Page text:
It is common in India for girls to enter into arranged marriages at a young age. Around 45% of girls marry before reaching 18 years of age. Additionally, 22% have their first child before the age of 18. Victims of sexual violence often know their perpetrators. Furthermore, most husbands consider their wives property. As such, police frequently overlook cases of domestic violence.

Information Barriers

Schools often neglect to teach students about sexual violence due to its taboo nature. A 2017 survey found that 15% of adolescents felt comfortable discussing sexuality with their parents. However, over half of the sample could not define what sex was.

Sexual education programs are becoming more common throughout India. Yet, these programs often do not discuss the nuances of sexual relationships and power dynamics between genders. The World Health Organization (WHO) recommends implementing comprehensive sex education into curriculums. This curriculum helps delay the age at which young people enter into sexual relationships and reduces the number of sexual partners. This aids in preventing unplanned pregnancies and the spread of sexually transmitted diseases.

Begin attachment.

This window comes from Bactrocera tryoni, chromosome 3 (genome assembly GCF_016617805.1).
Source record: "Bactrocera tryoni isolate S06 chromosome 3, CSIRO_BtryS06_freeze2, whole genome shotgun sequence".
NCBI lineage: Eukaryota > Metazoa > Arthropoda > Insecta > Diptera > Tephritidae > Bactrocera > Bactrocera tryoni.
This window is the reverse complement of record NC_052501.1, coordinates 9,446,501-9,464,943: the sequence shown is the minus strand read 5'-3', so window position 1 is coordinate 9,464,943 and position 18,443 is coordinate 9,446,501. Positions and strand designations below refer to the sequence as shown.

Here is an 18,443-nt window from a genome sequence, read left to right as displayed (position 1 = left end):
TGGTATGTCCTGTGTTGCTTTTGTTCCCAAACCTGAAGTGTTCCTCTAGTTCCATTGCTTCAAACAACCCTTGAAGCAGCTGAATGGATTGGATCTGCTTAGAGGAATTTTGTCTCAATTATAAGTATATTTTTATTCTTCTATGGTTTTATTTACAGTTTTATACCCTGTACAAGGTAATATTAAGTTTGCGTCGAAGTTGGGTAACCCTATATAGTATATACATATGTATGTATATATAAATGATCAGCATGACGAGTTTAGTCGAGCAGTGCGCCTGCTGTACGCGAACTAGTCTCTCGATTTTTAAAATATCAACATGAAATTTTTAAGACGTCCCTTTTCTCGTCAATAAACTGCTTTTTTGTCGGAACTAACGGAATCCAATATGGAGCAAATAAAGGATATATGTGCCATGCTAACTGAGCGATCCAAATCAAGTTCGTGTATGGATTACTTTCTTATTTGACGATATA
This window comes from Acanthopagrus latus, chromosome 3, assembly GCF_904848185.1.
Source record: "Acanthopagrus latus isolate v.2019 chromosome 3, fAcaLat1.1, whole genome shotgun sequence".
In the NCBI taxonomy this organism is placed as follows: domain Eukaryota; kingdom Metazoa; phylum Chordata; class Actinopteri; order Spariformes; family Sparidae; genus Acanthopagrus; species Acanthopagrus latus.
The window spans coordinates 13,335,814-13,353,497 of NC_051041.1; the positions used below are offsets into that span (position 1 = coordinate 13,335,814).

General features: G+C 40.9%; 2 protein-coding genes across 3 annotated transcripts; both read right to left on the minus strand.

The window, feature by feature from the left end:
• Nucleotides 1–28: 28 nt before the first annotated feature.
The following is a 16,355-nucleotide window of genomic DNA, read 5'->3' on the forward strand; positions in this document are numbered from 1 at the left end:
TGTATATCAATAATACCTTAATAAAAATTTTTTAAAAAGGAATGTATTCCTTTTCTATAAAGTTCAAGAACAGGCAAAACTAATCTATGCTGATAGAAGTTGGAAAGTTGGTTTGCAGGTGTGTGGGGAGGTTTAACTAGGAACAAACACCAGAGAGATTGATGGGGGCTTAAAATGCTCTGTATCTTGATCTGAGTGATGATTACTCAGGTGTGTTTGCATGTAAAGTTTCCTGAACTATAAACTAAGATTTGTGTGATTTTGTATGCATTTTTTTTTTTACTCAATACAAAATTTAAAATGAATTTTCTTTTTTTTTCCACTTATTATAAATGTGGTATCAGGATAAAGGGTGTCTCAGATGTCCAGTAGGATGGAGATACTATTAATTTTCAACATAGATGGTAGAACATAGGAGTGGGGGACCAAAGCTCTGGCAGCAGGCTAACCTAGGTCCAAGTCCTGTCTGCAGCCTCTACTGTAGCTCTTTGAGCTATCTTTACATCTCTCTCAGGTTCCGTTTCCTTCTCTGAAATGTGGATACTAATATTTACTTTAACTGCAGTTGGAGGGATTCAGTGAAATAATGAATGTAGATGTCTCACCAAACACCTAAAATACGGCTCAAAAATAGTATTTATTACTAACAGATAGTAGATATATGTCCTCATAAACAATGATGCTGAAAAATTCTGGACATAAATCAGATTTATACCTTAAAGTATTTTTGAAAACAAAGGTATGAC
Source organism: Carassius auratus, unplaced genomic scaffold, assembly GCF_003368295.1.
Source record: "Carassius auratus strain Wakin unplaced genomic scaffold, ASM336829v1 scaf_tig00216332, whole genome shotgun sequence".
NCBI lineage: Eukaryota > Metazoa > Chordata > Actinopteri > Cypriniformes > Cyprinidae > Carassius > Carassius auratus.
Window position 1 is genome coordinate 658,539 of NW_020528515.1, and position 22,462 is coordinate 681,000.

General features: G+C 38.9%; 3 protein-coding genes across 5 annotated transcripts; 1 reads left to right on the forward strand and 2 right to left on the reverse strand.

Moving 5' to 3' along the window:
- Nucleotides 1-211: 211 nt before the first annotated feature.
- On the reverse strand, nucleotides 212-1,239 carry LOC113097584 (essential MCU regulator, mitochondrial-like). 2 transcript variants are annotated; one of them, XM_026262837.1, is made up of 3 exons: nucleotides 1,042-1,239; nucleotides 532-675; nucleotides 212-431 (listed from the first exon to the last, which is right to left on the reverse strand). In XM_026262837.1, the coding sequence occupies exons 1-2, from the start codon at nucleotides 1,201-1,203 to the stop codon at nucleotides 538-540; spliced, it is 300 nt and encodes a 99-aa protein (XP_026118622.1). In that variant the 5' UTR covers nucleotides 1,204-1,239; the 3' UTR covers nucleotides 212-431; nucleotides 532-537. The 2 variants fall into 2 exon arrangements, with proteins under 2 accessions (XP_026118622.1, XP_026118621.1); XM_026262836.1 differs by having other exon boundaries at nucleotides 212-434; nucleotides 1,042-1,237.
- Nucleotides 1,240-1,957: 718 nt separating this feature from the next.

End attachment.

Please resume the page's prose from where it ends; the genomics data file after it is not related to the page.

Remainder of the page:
The YP Foundation – Empowering Youth

The YP Foundation emerged in 2002 and works to educate young people in “feminist and rights-based leadership.” Know Your Body Know Your Rights (KYBKYR) is a program that provides a series of workshops for young students. This program is led primarily by young women who educate students about gender issues and safe sexual behavior. Every year, around 1,500 young people attend KYBKYR workshops that cover gender expression, relationships, violence, anatomy, body image, puberty, HIV, sexual orientation and discrimination.

SNEHA – Resources For Domestic Violence Victims